For example, U.S. presidents have always been middle-aged or elderly white males. But last year the United States elected its first young, black president, Barack Obama, sending waves across the Atlantic and the Pacific, hitting Europe and Japan. The Japanese couldn’t just sit still – so they elected the DPJ, formed in 1998, to power.

Yukio Hatoyama, head of the winning DPJ and soon to be named the next prime minister, recently spoke about his China policy, which made many Chinese feel good. He said he wanted to limit U.S. influence and draw closer to Asia, build an “Eastern Asian Community” and tighten relations with China.

As far as I recall, more than half a century ago, when Japan launched its war of aggression against China and other Asian countries, its major excuses were quite similar. Japan wanted to help Asia get out from the shadow of the United States and the West, create a “Great East Asia Co-prosperity Sphere,” assist China and prevent it, along with other Asian countries, from falling under the control of the West.

Even though the words appear similar, Hatoyama’s statements have not aroused worries about renewed Japanese militarism, even among the Chinese. Rather, the Chinese are excited and inspired to hear from this incoming prime minister.

Does this mean there can be no more wars of aggression, or that the Japanese have thoroughly reflected upon and repented their invasions of other countries? Or is it because China has become too strong to fear foreign invasion? Why do other small and weak Asian countries not fear Hatoyama’s message?

After some consideration, I came up with my conclusion. The international environment has changed and the law of the jungle in international relations has been replaced by the new values of human rights and sovereignty set up after World War II. More significantly, the political system of Japan has changed; it has become a democratic country.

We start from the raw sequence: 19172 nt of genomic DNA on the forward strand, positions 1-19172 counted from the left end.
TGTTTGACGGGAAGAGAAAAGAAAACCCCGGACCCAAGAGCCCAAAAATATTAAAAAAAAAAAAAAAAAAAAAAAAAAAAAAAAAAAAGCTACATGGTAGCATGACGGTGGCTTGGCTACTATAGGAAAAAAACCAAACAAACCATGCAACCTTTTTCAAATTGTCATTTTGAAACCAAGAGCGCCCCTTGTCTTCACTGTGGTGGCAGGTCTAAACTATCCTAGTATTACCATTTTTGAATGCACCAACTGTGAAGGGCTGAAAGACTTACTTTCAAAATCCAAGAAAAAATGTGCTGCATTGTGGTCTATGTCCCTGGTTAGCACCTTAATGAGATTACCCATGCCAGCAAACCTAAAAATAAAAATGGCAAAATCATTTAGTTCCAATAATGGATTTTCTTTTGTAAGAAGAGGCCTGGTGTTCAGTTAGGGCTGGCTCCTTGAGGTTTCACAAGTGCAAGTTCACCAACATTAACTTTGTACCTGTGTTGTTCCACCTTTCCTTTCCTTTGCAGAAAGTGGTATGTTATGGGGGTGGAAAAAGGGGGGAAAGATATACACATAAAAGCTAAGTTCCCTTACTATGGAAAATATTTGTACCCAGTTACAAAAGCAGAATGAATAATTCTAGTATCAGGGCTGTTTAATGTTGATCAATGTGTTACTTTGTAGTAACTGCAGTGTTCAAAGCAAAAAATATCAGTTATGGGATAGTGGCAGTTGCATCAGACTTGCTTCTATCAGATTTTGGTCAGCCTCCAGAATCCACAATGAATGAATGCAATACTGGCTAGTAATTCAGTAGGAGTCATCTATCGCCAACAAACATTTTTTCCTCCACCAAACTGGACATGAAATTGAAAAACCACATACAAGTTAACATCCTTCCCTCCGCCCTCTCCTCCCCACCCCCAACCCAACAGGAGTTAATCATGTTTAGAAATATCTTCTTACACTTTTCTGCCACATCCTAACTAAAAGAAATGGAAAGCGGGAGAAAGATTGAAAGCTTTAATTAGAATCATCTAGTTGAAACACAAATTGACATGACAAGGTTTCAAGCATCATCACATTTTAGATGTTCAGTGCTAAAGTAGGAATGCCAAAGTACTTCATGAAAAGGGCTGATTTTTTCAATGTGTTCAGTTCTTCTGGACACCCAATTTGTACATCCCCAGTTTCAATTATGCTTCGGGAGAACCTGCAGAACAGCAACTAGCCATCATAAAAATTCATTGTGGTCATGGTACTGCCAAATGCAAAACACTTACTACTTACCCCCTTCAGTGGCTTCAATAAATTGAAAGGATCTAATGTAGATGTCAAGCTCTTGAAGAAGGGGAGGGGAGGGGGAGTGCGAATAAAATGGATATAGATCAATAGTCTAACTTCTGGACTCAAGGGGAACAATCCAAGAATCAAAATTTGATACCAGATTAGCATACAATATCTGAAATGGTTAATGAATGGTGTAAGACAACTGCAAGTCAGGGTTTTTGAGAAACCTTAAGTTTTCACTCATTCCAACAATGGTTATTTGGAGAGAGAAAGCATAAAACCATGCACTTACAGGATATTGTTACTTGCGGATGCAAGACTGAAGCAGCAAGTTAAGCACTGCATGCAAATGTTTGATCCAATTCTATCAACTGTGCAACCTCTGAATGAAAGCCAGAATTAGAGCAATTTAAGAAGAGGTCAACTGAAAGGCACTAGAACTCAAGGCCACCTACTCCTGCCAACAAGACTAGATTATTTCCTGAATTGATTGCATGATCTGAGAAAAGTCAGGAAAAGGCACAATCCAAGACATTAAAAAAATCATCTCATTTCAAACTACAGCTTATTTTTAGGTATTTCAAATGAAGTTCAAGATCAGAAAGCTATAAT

In other words, democracy not only allows the peaceful transfer of political power within a country, but also plays a role in facilitating the country’s international interactions. I may not be able to trust the Japanese, but I have confidence in their democracy.

This is exactly the result of U.S. influence in Japan. If the Americans had not forced Japan to adopt a democratic system, set up a pacifist Constitution and accept the core values that Western countries hold, in the light of Japan’s scientific technology and great national unity, Japan might have been an irresistible force, even post-World War II, for many Asian countries.

It is the democracy and core values that the United States “imposed” on Japan that prevent people today from feeling uneasy when they hear statements resembling those made by militarist Japan in the old days. If Japan really abandons U.S. influence, people had better weigh what kind of “goodwill” it has to offer, and what kind of “East Asian Community” it is aiming for.

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(Yang Hengjun is a well-known Internet critic on current affairs, author of political spy novels, and former researcher on international relations and politics for the Chinese government. This article is translated and edited from the Chinese by UPI Asia.com; the original may be found at http://yanghengjun.blog.hexun.com/36818523_d.html ©Copyright Yang Hengjun.)